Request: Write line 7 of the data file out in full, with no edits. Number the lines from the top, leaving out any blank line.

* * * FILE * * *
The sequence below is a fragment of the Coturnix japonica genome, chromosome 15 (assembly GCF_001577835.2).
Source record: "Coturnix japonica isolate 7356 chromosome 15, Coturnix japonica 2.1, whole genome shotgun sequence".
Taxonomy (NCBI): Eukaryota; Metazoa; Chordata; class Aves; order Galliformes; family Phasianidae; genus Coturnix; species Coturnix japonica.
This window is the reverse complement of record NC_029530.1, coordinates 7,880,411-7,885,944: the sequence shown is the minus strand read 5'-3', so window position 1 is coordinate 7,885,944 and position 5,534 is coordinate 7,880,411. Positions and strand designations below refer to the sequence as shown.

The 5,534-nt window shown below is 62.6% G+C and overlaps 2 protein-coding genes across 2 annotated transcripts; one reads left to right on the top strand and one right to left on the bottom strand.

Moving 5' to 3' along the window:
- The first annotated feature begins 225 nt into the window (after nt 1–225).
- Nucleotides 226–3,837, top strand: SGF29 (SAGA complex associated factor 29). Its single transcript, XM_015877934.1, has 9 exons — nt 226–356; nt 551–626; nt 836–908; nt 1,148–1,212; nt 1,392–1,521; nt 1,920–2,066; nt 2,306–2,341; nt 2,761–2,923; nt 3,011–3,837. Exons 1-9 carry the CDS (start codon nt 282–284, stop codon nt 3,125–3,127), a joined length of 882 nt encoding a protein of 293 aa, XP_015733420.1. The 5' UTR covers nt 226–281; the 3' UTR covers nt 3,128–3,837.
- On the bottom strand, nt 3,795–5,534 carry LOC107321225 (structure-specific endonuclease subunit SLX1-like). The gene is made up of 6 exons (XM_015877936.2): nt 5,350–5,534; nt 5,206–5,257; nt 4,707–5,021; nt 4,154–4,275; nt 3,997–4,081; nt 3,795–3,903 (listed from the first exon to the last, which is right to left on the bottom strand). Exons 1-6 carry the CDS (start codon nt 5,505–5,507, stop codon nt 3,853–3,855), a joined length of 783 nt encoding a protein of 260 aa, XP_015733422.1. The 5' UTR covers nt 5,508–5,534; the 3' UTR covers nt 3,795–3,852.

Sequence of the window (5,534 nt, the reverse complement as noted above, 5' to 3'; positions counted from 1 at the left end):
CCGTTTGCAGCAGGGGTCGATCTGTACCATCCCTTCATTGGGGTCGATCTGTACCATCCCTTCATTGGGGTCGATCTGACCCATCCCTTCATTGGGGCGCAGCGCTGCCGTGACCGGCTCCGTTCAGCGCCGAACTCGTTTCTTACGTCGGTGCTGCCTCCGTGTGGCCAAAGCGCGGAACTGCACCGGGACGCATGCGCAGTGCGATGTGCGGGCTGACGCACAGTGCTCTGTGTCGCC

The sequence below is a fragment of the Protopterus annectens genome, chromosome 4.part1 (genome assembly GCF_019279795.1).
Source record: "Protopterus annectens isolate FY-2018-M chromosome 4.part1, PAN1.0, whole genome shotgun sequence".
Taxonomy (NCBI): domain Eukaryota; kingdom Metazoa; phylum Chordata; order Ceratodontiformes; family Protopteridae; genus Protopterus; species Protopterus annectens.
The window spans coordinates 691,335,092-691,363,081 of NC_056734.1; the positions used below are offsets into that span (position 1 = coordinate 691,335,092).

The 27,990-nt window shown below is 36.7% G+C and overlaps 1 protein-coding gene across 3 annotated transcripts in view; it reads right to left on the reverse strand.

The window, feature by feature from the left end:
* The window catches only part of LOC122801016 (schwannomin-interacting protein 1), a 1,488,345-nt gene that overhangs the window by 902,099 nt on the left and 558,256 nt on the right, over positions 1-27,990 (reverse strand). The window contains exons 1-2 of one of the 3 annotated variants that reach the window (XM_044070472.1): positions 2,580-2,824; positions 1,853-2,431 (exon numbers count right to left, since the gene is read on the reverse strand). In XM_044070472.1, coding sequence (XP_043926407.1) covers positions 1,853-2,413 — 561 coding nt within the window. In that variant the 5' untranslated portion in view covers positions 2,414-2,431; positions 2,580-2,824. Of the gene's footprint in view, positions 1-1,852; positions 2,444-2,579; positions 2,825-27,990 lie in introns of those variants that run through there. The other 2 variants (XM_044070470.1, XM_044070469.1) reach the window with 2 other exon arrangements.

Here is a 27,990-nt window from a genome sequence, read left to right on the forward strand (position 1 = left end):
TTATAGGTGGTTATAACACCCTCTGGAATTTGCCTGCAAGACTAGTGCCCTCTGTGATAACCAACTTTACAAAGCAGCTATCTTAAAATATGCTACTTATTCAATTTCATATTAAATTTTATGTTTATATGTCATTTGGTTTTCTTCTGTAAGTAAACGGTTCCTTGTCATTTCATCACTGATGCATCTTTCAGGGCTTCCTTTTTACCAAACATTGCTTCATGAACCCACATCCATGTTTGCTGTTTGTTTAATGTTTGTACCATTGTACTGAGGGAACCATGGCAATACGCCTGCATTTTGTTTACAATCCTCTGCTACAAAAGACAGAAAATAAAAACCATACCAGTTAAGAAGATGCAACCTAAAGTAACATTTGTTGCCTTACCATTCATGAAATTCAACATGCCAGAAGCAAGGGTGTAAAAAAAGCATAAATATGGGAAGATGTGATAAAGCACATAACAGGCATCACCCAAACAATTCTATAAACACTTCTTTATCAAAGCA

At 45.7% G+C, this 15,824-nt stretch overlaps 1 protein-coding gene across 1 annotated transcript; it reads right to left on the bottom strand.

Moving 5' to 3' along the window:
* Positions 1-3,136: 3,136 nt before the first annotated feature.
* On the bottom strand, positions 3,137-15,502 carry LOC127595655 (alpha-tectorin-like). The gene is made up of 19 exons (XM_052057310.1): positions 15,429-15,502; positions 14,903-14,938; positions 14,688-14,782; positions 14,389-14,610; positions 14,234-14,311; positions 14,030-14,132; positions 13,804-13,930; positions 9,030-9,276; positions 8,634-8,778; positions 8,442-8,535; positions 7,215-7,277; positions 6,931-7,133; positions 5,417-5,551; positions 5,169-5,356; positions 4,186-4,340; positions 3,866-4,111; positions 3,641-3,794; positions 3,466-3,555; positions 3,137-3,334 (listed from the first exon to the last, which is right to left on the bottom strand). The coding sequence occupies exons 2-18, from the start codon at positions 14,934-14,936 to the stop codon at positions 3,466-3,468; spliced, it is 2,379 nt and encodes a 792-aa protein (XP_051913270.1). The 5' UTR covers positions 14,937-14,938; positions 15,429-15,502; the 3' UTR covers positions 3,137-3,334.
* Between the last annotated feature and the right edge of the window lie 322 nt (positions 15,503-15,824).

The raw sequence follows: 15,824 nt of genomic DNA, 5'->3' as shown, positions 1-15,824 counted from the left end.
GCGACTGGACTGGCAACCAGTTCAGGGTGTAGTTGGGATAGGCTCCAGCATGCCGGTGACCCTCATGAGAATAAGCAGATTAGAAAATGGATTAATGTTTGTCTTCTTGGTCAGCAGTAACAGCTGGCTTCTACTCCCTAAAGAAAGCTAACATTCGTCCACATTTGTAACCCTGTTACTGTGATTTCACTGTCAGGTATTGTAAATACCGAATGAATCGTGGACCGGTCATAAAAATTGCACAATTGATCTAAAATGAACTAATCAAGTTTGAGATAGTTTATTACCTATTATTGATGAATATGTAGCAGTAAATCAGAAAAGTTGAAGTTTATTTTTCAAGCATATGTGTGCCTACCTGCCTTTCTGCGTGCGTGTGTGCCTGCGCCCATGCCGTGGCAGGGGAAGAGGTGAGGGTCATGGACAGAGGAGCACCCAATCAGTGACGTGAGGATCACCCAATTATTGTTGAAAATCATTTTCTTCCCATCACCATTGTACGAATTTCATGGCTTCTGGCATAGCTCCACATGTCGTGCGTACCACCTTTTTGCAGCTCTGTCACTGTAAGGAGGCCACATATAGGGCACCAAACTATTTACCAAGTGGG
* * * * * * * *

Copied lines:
- The first annotated feature begins 225 nt into the window (after nt 1–225).